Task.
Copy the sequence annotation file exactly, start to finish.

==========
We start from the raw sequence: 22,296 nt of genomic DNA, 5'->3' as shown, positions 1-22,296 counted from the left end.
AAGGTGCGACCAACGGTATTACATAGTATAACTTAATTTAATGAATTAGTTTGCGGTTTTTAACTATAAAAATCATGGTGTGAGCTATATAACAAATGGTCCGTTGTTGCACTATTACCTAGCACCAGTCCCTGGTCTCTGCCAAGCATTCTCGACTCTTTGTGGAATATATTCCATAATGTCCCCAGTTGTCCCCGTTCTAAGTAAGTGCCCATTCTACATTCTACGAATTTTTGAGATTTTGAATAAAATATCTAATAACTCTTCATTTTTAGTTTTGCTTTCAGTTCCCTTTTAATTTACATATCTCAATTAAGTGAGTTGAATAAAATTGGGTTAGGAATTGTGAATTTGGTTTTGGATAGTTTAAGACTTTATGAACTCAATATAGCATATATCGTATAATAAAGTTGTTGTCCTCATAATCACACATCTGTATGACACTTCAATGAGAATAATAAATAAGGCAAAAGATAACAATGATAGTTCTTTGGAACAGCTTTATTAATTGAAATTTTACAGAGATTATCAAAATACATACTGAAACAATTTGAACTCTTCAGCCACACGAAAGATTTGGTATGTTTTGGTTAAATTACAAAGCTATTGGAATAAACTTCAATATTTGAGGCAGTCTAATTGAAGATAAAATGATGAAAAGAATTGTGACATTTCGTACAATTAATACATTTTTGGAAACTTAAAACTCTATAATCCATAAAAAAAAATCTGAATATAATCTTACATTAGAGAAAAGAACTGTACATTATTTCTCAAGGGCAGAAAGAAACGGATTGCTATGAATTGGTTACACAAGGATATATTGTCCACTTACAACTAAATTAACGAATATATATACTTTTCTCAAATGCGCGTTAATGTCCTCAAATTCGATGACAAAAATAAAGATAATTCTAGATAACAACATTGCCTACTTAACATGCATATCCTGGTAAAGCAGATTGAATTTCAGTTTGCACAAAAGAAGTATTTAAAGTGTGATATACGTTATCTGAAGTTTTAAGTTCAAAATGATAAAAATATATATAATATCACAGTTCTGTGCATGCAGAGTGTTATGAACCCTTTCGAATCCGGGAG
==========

We start from the raw sequence: 22,296 nt of genomic DNA, 5'->3' as shown, positions 1-22,296 counted from the left end.
AAGGTGCGACCAACGGTATTACATAGTATAACTTAATTTAATGAATTAGTTTGCGGTTTTTAACTATAAAAATCATGGTGTGAGCTATATAACAAATGGTCCGTTGTTGCACTATTACCTAGCACCAGTCCCTGGTCTCTGCCAAGCATTCTCGACTCTTTGTGGAATATATTCCATAATGTCCCCAGTTGTCCCCGTTCTAAGTAAGTGCCCATTCTACATTCTACGAATTTTTGAGATTTTGAATAAAATATCTAATAACTCTTCATTTTTAGTTTTGCTTTCAGTTCCCTTTTAATTTACATATCTCAATTAAGTGAGTTGAATAAAATTGGGTTAGGAATTGTGAATTTGGTTTTGGATAGTTTAAGACTTTATGAACTCAATATAGCATATATCGTATAATAAAGTTGTTGTCCTCATAATCACACATCTGTATGACACTTCAATGAGAATAATAAATAAGGCAAAAGATAACAATGATAGTTCTTTGGAACAGCTTTATTAATTGAAATTTTACAGAGATTATCAAAATACATACTGAAACAATTTGAACTCTTCAGCCACACGAAAGATTTGGTATGTTTTGGTTAAATTACAAAGCTATTGGAATAAACTTCAATATTTGAGGCAGTCTAATTGAAGATAAAATGATGAAAAGAATTGTGACATTTCGTACAATTAATACATTTTTGGAAACTTAAAACTCTATAATCCATAAAAAAAAATCTGAATATAATCTTACATTAGAGAAAAGAACTGTACATTATTTCTCAAGGGCAGAAAGAAACGGATTGCTATGAATTGGTTACACAAGGATATATTGTCCACTTACAACTAAATTAACGAATATATATACTTTTCTCAAATGCGCGTTAATGTCCTCAAATTCGATGACAAAAATAAAGATAATTCTAGATAACAACATTGCCTACTTAACATGCATATCCTGGTAAAGCAGATTGAATTTCAGTTTGCACAAAAGAAGTATTTAAAGTGTGATATACGTTATCTGAAGTTTTAAGTTCAAAATGATAAAAATATATATAATATCACAGTTCTGTGCATGCAGAGTGTTATGAACCCTTTCGAATCCGGGAG